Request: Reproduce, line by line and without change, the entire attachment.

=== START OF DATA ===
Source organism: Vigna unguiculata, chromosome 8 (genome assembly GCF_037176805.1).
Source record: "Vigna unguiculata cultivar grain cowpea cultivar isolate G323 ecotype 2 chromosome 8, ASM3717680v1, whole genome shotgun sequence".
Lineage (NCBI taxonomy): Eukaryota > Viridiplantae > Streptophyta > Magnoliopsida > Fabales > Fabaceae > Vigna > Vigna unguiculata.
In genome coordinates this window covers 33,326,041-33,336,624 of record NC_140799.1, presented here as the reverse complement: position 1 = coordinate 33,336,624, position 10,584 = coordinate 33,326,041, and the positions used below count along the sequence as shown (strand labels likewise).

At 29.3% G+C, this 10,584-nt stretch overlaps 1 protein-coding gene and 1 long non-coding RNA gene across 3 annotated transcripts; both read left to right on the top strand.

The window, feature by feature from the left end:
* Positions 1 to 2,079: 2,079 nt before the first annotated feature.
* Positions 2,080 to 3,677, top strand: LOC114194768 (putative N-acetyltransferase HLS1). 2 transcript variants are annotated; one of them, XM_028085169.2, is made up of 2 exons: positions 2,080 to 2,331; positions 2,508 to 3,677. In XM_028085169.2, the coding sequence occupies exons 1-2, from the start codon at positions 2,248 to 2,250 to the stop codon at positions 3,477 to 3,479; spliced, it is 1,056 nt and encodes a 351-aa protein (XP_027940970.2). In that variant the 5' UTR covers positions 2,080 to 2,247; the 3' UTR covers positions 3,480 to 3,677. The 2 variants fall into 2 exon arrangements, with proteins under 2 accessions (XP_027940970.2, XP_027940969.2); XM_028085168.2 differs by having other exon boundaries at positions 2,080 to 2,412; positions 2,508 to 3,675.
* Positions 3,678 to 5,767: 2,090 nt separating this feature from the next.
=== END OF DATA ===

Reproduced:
Source organism: Vigna unguiculata, chromosome 8 (genome assembly GCF_037176805.1).
Source record: "Vigna unguiculata cultivar grain cowpea cultivar isolate G323 ecotype 2 chromosome 8, ASM3717680v1, whole genome shotgun sequence".
Lineage (NCBI taxonomy): Eukaryota > Viridiplantae > Streptophyta > Magnoliopsida > Fabales > Fabaceae > Vigna > Vigna unguiculata.
In genome coordinates this window covers 33,326,041-33,336,624 of record NC_140799.1, presented here as the reverse complement: position 1 = coordinate 33,336,624, position 10,584 = coordinate 33,326,041, and the positions used below count along the sequence as shown (strand labels likewise).

At 29.3% G+C, this 10,584-nt stretch overlaps 1 protein-coding gene and 1 long non-coding RNA gene across 3 annotated transcripts; both read left to right on the top strand.

The window, feature by feature from the left end:
* Positions 1 to 2,079: 2,079 nt before the first annotated feature.
* Positions 2,080 to 3,677, top strand: LOC114194768 (putative N-acetyltransferase HLS1). 2 transcript variants are annotated; one of them, XM_028085169.2, is made up of 2 exons: positions 2,080 to 2,331; positions 2,508 to 3,677. In XM_028085169.2, the coding sequence occupies exons 1-2, from the start codon at positions 2,248 to 2,250 to the stop codon at positions 3,477 to 3,479; spliced, it is 1,056 nt and encodes a 351-aa protein (XP_027940970.2). In that variant the 5' UTR covers positions 2,080 to 2,247; the 3' UTR covers positions 3,480 to 3,677. The 2 variants fall into 2 exon arrangements, with proteins under 2 accessions (XP_027940970.2, XP_027940969.2); XM_028085168.2 differs by having other exon boundaries at positions 2,080 to 2,412; positions 2,508 to 3,675.
* Positions 3,678 to 5,767: 2,090 nt separating this feature from the next.